```
%matplotlib inline
```

```
import numpy as np
import matplotlib.pyplot as plt
import random as rm
from scipy.stats import norm
import itertools
import matplotlib.patches as mpatches
```

# Stochastic Processes and Applications¶

## Author: Stefan Panev¶

### Abstract¶

This notebook is a basic introduction into Stochastic Processes. It is meant for the general reader that is not very math savvy, like the course participants in the Math Concepts for Developers in SoftUni.

There is a basic definition. Some examples of the most popular types of processes like Random Walk, Brownian Motion or Weiner Process, Poisson Process and Markov chains have been given. Their basic characteristics and examples for some possible applications are stated. For all the examples there are simulations in Python, some are visualized.

The following packages have been used:

- nympy
- matplotlib.pyplot
- random
- scipy.stats
- itertools
- matplotlib.patches

### Introduction¶

A Stochastic Process is a collection of random variables over a period of time. It can be either discrete or continuous type. Techniques from calculus and probability theory are used to study the processes. There are numerous kids of stochastic processes. Several kinds of Stochastic processes are going to be given as an example in this notebook.

Lets define the stochastic process as a collection of random variables in defined on a common probability space $$(\Omega, \mathcal{F}, P)$$
,where omega is the the sample space or all the possible outcomes, mathematical F is the sigma-algebra where each set contains zero or several possible outcomes and P is the probability for the realization of the outcomes.

We define a function with an index t (representing the time) that maps a variable from the set T to a random variable from the state space S or: $$X_{t} : T \to S$$

### Random Walk¶

The first basic process we will look at is the random walk. It is defined as the path created by the steps which have no rule determining their development. The term 'random walk' was coined by the mathematician Karl Pearson (1857 - 1936) in 1905. The process can either be represented as one or several dimensions.

There are numerous applications in finance for modeling stocks and price movements (for further reading https://www.investopedia.com/terms/r/randomwalktheory.asp), the net worth of a gambler, movement of people in the market (such as some agent based modeling), movements of molecules and particles or changes in gene in the genome.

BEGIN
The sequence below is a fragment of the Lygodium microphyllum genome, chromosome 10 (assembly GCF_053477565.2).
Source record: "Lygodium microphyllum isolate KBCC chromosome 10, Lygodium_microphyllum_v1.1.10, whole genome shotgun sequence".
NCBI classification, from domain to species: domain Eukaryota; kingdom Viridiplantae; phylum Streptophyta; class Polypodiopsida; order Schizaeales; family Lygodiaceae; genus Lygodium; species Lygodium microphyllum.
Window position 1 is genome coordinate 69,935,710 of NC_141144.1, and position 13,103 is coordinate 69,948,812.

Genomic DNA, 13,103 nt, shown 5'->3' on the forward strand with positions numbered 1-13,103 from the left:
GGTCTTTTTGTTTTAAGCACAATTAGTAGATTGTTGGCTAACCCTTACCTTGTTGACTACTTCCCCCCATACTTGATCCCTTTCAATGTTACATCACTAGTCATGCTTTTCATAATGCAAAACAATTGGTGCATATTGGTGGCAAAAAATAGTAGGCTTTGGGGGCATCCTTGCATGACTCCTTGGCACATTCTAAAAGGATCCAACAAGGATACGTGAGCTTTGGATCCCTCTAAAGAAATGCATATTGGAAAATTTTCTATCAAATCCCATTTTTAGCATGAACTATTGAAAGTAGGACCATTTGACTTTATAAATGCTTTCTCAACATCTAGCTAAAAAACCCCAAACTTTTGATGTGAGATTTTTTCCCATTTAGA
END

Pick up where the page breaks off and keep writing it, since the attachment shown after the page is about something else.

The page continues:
There are different kinds of random walks, if the steps follow the normal distribution it is said that it is a gaussian type. Other variants of a random walk are self-interacting walks, correlated walks, maximal entropy random walk and others.

```
# Initialization
np.random.seed(99)
# Initialize all_walks
all_walks = []
# Simulate random walk 10 times
for i in range(10) :
random_walk = [0]
for x in range(100) :
step = random_walk[-1]
dice = np.random.randint(1,7)
if dice <= 2:
step = step - 1
elif dice <= 5:
step = step + 1
else:
step = step + np.random.randint(1,5)
random_walk.append(step)
# Append random_walk to all_walks
all_walks.append(random_walk)
#print(all_walks)
# Plot random_walk
plt.figure(figsize=(20,10))
plt.plot(random_walk)
# Show the plot
plt.show()
```

We generate a simulate 100 random walks. The np.random.seed of 99 is being used that let the reader reproduce the same results. Because we are using the gaussian random generator of integers the walk will be gaussian in nature.

To make thing more interesting we create a basic algorithm, where we though a dice and depending on the result we move with a particular number of steps. We get the number of step from the previous iteration of the for cycle. The steps are decreased with 1 if the dice is less or equal then 2, if there are between 3 and 5 we increase the number of steps with 1, and if we get 6 we increase the number of steps with a random number between 1 and 4. Finally the values of the random walk are printed (optionally, it is commented out) and plotted.

We seem mostly a increasing trend.

```
np.random.seed(99)
all_walks = []
for i in range(20) :
random_walk = [0]
for x in range(100) :
step = random_walk[-1]
dice = np.random.randint(1,7)
if dice <= 2:
step = step - 1
elif dice <= 5 and dice > 2:
step = step + 1
else:
step = step + np.random.randint(1,5)
random_walk.append(step)
all_walks.append(random_walk)
# Convert all_walks to Numpy array: np_aw
np_aw = np.array(all_walks)
# Plot np_aw and show
plt.figure(figsize=(20,10))
plt.plot(np_aw)
plt.show()
# Clear the figure
plt.clf()
# Transpose np_aw: np_aw_t
np_aw_t = np.transpose(np_aw)
# Plot np_aw_t and show
plt.figure(figsize=(20,10))
plt.plot(np_aw_t)
plt.show()
```